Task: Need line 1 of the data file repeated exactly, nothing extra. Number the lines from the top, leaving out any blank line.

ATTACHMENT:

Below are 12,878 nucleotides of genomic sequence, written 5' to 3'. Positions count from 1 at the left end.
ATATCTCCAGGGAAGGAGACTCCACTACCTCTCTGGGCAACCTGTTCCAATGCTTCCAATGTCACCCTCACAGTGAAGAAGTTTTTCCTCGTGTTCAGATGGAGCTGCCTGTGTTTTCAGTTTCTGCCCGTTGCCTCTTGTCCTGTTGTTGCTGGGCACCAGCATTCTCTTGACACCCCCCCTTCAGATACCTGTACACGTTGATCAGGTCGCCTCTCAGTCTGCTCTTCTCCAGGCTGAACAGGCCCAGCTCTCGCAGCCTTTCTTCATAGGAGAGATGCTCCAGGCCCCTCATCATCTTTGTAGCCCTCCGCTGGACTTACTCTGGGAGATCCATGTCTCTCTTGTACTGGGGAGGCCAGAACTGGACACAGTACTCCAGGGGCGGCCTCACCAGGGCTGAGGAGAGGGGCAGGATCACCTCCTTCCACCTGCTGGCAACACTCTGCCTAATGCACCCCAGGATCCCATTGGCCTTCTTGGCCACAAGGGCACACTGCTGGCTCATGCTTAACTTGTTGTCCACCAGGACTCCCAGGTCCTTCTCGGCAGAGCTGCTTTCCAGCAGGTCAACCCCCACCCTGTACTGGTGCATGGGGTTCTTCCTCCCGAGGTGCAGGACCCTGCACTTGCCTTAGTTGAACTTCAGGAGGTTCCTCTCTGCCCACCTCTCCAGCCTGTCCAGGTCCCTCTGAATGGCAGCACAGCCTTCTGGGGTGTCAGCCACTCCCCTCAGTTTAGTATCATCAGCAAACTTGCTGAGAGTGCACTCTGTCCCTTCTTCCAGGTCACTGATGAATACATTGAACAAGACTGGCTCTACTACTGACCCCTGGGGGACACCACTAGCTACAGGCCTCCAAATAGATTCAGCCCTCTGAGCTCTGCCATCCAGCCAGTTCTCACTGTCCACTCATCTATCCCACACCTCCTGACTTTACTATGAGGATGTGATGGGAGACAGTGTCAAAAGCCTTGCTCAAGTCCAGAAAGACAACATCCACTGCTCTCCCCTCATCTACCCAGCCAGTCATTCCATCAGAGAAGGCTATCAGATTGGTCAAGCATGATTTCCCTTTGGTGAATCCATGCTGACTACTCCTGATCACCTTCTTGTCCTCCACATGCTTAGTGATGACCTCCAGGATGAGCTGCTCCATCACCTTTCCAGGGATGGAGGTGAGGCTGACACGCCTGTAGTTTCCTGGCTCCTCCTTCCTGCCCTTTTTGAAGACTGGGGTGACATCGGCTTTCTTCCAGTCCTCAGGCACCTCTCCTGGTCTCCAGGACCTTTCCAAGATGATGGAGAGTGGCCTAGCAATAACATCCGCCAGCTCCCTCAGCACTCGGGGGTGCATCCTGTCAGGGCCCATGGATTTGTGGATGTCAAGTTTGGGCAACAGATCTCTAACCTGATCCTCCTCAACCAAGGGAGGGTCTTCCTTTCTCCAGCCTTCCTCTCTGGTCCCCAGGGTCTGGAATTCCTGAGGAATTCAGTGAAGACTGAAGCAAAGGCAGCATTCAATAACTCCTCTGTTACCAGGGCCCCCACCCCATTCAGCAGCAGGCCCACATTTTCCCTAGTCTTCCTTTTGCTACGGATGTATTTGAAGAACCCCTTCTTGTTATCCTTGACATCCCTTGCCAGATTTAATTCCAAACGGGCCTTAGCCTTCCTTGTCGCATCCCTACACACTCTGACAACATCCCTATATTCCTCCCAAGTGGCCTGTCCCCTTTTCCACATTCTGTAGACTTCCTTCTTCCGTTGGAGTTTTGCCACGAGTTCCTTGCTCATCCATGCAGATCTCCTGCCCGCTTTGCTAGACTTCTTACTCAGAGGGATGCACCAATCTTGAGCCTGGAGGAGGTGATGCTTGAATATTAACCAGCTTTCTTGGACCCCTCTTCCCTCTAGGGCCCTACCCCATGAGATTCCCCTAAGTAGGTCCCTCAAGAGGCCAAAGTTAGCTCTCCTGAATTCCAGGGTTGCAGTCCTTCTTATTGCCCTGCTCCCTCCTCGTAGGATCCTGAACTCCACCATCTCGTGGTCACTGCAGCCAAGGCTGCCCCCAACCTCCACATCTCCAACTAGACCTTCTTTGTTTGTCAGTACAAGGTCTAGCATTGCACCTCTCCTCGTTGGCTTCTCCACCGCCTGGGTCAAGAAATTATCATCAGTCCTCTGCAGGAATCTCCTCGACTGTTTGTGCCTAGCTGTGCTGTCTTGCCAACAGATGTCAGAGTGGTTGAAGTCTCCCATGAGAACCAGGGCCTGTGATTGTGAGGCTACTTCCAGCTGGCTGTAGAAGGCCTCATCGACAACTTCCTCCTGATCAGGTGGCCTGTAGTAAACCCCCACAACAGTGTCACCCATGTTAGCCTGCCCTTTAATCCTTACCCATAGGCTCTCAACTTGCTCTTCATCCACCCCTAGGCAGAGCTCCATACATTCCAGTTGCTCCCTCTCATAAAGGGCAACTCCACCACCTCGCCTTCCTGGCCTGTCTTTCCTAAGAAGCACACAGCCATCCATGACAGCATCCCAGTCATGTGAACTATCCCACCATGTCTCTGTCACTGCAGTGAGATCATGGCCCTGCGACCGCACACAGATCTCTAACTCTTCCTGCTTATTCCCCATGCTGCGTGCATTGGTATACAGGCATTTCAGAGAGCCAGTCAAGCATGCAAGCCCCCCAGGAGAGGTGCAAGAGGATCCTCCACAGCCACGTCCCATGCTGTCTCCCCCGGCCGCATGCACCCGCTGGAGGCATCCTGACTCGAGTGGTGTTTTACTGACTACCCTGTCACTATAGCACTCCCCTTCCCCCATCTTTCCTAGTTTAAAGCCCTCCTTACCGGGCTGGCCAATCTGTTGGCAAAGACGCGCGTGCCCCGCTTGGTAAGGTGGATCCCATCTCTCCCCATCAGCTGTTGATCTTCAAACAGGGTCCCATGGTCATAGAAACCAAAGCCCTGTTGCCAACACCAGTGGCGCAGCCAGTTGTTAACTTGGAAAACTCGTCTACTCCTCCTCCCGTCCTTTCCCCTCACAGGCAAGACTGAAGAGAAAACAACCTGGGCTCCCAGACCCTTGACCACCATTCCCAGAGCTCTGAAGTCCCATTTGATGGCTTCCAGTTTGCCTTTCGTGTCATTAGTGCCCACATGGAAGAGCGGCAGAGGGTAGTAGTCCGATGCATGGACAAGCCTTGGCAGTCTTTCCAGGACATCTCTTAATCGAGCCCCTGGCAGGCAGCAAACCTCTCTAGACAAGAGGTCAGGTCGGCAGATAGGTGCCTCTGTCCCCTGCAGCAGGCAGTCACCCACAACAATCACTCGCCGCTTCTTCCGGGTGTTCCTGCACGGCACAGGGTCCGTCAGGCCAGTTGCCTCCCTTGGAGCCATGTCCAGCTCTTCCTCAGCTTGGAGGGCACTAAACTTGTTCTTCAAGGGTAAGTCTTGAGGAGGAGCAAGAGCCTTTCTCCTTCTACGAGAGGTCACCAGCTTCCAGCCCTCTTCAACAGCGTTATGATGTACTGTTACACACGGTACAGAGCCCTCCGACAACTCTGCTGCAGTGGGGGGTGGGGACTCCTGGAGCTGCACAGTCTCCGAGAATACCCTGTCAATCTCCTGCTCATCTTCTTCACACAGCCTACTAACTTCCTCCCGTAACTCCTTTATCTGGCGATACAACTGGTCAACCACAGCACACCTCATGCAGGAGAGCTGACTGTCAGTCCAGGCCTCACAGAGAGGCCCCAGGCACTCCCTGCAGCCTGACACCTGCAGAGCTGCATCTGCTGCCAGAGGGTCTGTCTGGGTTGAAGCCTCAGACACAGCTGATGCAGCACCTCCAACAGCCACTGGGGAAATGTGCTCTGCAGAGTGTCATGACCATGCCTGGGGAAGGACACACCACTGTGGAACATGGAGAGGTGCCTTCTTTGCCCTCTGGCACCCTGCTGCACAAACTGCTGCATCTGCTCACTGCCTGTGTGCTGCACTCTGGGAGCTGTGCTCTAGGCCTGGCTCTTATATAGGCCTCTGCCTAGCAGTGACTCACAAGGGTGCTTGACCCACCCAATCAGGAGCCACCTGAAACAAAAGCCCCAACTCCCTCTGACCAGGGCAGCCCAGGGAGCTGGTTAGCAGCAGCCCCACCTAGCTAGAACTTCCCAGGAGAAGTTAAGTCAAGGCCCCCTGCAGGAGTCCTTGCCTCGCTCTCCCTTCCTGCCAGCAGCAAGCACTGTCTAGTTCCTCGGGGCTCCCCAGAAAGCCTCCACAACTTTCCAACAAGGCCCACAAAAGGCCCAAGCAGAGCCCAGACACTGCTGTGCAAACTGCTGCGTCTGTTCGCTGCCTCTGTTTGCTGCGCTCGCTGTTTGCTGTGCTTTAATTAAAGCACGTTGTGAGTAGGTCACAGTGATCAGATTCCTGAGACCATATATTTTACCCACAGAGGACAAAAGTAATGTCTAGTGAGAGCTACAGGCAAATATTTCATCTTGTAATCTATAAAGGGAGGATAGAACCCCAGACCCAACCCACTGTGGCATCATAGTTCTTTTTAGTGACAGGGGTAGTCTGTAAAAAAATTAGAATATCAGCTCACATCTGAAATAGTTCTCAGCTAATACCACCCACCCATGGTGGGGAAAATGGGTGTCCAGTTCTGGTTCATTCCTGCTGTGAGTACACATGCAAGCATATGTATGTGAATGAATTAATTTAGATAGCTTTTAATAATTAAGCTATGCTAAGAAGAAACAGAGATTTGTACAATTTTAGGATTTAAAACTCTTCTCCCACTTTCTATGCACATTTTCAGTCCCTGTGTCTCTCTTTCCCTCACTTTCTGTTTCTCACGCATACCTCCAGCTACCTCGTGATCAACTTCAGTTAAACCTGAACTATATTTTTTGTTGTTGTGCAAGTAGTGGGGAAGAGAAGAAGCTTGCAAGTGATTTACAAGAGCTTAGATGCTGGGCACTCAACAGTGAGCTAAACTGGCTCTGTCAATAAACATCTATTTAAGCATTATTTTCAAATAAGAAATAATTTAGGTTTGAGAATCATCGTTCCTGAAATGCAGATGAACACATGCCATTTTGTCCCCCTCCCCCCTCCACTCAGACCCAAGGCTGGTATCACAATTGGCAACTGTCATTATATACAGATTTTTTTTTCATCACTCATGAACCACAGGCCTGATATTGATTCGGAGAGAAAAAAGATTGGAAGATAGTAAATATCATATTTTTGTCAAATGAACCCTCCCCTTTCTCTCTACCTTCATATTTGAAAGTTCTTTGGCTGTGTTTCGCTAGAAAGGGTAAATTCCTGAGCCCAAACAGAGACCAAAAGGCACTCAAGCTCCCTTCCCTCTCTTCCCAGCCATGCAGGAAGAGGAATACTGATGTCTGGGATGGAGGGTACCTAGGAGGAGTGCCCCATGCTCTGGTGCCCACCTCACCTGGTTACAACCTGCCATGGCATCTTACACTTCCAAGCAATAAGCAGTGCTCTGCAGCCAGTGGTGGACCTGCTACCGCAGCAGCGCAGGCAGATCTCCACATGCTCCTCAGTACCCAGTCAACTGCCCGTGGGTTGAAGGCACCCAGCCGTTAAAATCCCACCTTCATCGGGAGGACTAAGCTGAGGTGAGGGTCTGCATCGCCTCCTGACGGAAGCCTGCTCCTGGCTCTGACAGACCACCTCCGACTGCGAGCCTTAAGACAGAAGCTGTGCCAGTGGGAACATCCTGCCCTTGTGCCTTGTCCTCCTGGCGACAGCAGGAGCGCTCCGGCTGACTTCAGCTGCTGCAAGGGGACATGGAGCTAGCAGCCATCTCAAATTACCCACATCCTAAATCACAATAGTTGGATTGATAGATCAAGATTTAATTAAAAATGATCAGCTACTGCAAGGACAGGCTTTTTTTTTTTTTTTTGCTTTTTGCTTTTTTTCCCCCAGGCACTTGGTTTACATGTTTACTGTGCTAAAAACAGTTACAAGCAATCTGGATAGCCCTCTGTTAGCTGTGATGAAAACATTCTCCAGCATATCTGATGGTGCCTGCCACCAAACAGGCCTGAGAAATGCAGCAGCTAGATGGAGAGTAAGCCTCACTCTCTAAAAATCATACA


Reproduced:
Below are 12,878 nucleotides of genomic sequence, written 5' to 3'. Positions count from 1 at the left end.